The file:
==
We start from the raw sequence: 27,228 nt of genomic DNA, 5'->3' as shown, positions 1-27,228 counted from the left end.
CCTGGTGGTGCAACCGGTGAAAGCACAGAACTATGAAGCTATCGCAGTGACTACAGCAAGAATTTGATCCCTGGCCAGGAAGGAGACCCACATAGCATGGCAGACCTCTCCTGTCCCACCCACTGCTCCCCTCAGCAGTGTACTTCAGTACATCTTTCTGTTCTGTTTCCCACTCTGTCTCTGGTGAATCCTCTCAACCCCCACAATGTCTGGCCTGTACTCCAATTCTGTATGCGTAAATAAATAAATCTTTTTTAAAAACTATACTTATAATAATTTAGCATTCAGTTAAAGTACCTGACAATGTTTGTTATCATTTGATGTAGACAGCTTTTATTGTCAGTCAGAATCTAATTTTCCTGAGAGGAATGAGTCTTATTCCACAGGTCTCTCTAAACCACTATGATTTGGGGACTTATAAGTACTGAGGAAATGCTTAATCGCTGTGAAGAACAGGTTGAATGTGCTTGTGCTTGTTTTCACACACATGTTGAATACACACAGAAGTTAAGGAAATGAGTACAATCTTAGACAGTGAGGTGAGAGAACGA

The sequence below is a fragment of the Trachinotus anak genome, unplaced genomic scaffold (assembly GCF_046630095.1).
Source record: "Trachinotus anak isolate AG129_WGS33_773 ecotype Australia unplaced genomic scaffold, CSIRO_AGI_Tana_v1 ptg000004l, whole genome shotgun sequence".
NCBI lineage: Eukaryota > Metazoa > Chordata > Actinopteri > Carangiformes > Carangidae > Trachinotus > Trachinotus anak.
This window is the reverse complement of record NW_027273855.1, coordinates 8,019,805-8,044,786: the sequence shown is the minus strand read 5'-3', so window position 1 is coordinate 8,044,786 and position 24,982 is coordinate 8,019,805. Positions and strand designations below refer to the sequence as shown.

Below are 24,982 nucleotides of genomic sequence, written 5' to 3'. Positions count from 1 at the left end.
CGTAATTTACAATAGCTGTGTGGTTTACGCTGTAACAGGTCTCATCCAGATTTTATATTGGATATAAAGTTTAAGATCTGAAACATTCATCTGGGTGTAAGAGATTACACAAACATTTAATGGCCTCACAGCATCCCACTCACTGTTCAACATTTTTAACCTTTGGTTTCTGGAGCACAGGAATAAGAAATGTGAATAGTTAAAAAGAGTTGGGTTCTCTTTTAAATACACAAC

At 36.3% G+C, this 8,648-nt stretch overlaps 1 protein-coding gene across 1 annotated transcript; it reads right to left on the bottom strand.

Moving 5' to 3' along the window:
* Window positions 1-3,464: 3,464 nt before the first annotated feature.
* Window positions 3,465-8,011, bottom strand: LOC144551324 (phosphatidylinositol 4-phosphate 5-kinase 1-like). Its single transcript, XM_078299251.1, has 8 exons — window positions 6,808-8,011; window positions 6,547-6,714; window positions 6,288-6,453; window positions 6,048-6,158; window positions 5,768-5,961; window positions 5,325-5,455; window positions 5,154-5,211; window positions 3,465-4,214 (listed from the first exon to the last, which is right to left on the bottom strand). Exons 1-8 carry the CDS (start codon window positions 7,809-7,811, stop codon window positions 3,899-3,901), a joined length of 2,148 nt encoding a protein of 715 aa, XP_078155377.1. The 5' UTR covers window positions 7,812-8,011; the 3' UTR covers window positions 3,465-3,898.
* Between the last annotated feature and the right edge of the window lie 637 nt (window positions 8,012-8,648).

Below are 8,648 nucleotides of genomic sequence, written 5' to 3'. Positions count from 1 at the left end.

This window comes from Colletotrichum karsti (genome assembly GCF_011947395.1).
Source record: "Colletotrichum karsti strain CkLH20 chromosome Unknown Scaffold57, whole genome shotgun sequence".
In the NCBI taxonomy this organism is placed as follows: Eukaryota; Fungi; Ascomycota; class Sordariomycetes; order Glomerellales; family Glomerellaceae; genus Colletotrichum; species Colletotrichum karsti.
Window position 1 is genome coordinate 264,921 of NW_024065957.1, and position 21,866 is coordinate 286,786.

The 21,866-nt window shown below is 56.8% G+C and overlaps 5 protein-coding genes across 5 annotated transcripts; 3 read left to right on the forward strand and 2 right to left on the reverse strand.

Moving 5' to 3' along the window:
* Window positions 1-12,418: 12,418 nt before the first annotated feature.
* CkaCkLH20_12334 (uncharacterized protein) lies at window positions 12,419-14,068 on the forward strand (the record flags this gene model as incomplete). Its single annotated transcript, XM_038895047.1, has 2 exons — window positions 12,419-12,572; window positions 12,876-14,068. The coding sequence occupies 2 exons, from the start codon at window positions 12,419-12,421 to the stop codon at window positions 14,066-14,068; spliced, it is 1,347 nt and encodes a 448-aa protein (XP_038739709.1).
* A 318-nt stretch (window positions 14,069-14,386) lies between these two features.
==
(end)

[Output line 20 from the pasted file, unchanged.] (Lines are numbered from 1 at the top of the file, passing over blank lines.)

Moving 5' to 3' along the window: